In an exclusive interview with Justice League Dark and Trinity War author Jeff Lemire we dig into the intricacies of writing for so many characters, which characters will surprise us, and what it's like to work with Geoff Johns.
Q: Trinity War is set to be a huge event that's going to lead to
some big things in the DC Universe. What can you tell us about the scope and
theme of this story and how it's going to change things for our heroes?
Jeff Lemire: Trinity War is really, at its heart, a big murder mystery that
involves all three Justice Leagues. But it’s also a story about corruption and
what it means to truly be a hero. It’s scope is obviously very large with over
30 superheroes involved, but the relationship between Superman, Batman, and
Wonder Woman is really at the center of it.
Q: How did you first get involved with the project and what were
your initial thoughts when you heard about the idea for the story?
J.L.: When I became the
writer of Justice League Dark last year, Geoff and I started talking,
informally about how we could make JLD a part of the larger Justice League
franchise. Those conversations really planted the seeds for this story in a lot
Geoff and I had been wanting to work together for a long time, so
this seemed like a huge story that we could grow organically from what we were
each doing in our respective titles.
Q: How does working on a project like this differ from working on
your creator-owned work and Vertigo series?
with the artists, with Geoff, and with our editors. With Trinity War and my DCU
work I’m working in a shareduniverse and that can be really fun and
exciting. Working on my creator-owned work is really much more solitary. I
write and draw everything myself. I’m the master of that world. So being able
to work on both types of projects give me the opportunity to enjoy both the
joys of collaborative work and personal work. It’s a great balance.
Q: What's it like working with Geoff Johns? How does the creative
process work throughout the three titles?
J.L.: Geoff and I are great
friends, so honestly it was just a blast. He’s done so many of these huge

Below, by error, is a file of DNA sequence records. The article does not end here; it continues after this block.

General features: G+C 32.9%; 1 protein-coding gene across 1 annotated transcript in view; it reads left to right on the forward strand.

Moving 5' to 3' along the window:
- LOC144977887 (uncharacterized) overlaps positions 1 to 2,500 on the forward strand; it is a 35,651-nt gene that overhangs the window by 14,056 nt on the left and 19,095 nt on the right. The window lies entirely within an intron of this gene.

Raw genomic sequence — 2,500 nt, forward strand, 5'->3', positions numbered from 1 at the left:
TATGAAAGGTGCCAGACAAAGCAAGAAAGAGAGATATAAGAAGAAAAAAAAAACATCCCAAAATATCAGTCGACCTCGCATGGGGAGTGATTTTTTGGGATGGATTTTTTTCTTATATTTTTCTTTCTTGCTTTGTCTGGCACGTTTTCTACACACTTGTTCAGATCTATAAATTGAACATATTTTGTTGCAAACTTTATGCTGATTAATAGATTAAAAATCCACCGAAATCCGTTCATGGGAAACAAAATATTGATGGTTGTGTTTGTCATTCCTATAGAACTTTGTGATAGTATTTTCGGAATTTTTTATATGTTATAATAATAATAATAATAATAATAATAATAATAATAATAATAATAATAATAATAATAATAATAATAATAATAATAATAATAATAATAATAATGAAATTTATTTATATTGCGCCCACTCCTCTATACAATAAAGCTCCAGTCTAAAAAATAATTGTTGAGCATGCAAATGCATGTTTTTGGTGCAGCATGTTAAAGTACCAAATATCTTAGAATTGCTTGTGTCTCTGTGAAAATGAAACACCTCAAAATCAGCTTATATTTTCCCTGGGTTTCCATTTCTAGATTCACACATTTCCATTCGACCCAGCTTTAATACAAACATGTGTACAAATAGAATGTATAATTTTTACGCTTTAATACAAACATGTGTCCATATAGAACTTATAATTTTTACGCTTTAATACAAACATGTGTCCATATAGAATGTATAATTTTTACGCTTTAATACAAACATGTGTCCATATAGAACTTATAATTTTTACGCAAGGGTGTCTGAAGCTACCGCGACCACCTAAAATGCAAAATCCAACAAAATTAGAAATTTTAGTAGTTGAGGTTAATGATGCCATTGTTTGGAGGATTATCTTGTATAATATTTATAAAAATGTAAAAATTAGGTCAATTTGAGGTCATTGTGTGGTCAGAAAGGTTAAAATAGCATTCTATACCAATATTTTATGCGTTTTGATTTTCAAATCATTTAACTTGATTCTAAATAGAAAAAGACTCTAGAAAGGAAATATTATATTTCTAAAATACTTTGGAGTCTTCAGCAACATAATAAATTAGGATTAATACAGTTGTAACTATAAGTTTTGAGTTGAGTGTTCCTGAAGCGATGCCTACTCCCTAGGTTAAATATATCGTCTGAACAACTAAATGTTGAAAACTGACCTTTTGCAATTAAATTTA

“event” books before, so it was great for me to have him to learn from here. We
locked ourselves in a room for three days and just had a blast hammering the
broad strokes of the story together. By the end we were talking in short hand,
sharing a brain almost. It was a great experience.
Q: What's it like juggling and writing so many characters? Was
there a character you were nervous about writing coming into the crossover?
J.L: It was extremely
challenging balancing so many characters and trying to give them all personal
character moments and a unique role in the larger story. I was probably
the most nervous about writing Wonder Woman because [Wonder Woman writer] Brian
Azzarello has given her such a strong and unique voice, I was intimidated to
try and live up to that and also be able to do my own thing with the character.
But in the end she was just a lot of fun to write.
Q: Who is your favorite character to write?
J.L.: In this story I had
the most fun writing Green Arrow and Stargirl. I write Green Arrow’s solo
title, so I have a really strong grasp on him, but here I got to explore
another side of the character that I don’t get to in his own title. I got to
play with Green Arrow within a group dynamic and that was eye-opening and
And Stargirl provides such a unique perspective amongst all these
other characters. As a teenager, who is very bright, optimistic and hopeful,
she is a great foil for many of the darker characters and situation in the
Q: What's the one character you would say that fans should pay
J.L.: The Question. He’s the
quiet one, sitting back and watching it all unfold... but he seems to know more
than anyone. Watch out for The Question!